In the UK, wanting to be a PhD means needing to have a viva.

A lot could be done to help postgraduate researchers be prepared for the viva – even from the early stages of the PhD – if we helped people see that the viva is just another part of the process, like a literature review or an annual report or even a meeting with a supervisor. It’s just something that needs to happen.

And like lit reviews, reports and meetings, vivas are different for individuals too.

Unique, in fact.

There can be expectations and norms, but always differences. There’s lots and lots of general advice for PhDs based on useful structures that broadly apply – for writing, doing research, being a researcher – and then every PGR has to make sense of those for them, their research, their PhD.

You need all those things to be a PhD. You need your viva too. If you feel resistance towards it, for any reason, then you have to be responsible for working past it. What steps could you take to steer your perception towards the viva?

How can you see it not as some terrible thing, not perhaps even as the final milestone, but just one more necessary part of the process of becoming a PhD?

You Can’t Fake It

And you don’t need to, in order to pass the viva.

You must have done something right to get to submission. You must be capable.

Feeling nervous or being anxious are general human conditions. If you feel them for your viva you’re either recognising the importance of the event, or have a specific concern. Both of these things can be addressed, perhaps not perfectly, but you can do something.

Rather than cross your fingers and fake your way through the viva, be honest with yourself. If you’re nervous, what are you nervous about? What can you do to genuinely build your confidence? If you have a specific concern, what is it? What can you do about it, or who could help you?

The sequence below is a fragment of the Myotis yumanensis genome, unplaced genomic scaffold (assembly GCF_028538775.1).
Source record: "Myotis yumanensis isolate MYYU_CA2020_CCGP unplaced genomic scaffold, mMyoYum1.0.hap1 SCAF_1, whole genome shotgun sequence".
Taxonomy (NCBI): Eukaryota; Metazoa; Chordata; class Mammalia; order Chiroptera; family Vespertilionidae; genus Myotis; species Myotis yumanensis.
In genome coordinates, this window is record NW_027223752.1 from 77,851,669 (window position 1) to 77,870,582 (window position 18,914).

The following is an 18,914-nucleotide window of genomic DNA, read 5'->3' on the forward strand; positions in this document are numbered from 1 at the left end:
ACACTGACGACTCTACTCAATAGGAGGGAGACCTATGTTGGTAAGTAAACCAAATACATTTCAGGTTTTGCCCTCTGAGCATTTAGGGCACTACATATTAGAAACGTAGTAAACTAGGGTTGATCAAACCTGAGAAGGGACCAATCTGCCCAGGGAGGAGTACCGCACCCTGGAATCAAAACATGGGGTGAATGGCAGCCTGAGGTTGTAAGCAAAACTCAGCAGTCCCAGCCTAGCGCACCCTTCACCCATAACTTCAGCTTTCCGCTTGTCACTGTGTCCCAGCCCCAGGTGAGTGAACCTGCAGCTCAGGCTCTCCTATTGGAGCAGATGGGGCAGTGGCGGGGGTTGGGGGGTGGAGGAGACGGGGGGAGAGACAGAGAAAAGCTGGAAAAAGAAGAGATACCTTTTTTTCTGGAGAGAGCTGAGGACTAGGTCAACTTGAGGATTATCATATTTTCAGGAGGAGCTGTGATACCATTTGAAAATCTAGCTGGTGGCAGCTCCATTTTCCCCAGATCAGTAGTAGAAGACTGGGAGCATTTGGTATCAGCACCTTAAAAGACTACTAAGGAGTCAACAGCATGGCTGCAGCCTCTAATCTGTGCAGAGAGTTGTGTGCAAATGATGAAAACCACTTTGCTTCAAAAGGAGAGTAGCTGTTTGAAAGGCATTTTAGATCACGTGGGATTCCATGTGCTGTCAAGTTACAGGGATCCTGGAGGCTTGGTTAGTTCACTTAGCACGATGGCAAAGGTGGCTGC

Trying to fake your way through a forced smile will hurt more than working to make the situation better. You can’t have faked it to get to submission. Don’t start now.

(also, literally: you can’t fake being as good as you are – you must actually be pretty great!)

Is It A Big Deal?

The viva is a big deal because it’s what candidates need in order to pass their PhDs, which are pretty much the pinnacle of educational achievement!

But the viva isn’t a big deal because virtually every candidate passes…

The viva is a big deal because candidates have to work for at least three years usually in order to get to that stage, investing thousands of hours of work to get to submission!

But the viva isn’t a big deal because it doesn’t take that much to get ready for it…

The viva is a big deal because my friend said it was for them!

And my friend said it wasn’t for them, it was just another thing they had to do…


The viva is a big deal. And it isn’t.

The viva is important, and you have to pass, and that can set it up to be a great big deal – but the real big deal is YOU.

YOU put in the work to get to submission. YOU are the reason the viva is happening at all. YOU must have what it takes.


Three Simple Words

Are you prepared to say “I don’t know” in your viva?

There’s only so much information, knowledge and talent you can build up before your viva. You’ll have enough, but you might not have everything. Perfection isn’t required: but do you feel comfortable enough saying “I don’t know” so that you aren’t worried if you do need to say it?

To help build that comfort, and the confidence that goes with it:

  • Make opportunities where you can be asked real, relevant questions for your research, thesis and competence. You can’t predict in advance what questions you will be asked in the viva, or what questions will prompt a response of “I don’t know”. The more times you practise being in a similar situation to the viva, the more experience you will have and the better you will feel.
  • Review your work to convince yourself of how much you do know. You don’t know everything, but you know a lot. It would be impossible to write an exhaustive list of everything you don’t know, but you can reassure yourself that you have a good knowledge base.
  • Learn about viva expectations. Examiners could ask questions to which you can only respond “I don’t know” but they don’t do it out of malice or some attempt to belittle you or your work. They don’t ask unreasonable questions.

I don’t know what you might have to say “I don’t know” to. You can’t know that in advance either. But you can know that it is OK.

These three simple words don’t have to define you, your viva performance or how you feel going into the viva.


How are you better now than when you started your PhD?

Because you must be: as talented as you were when you were accepted and began your programme, you must be even better now that you’re near the end. Progress and development can be hard to see without reflecting though, so I imagine there are times or situations where you still feel the same.

Here’s a short reflective exercise that I hope helps:

  • Make a list: five things that you can do now or know now that you didn’t when you started your PhD.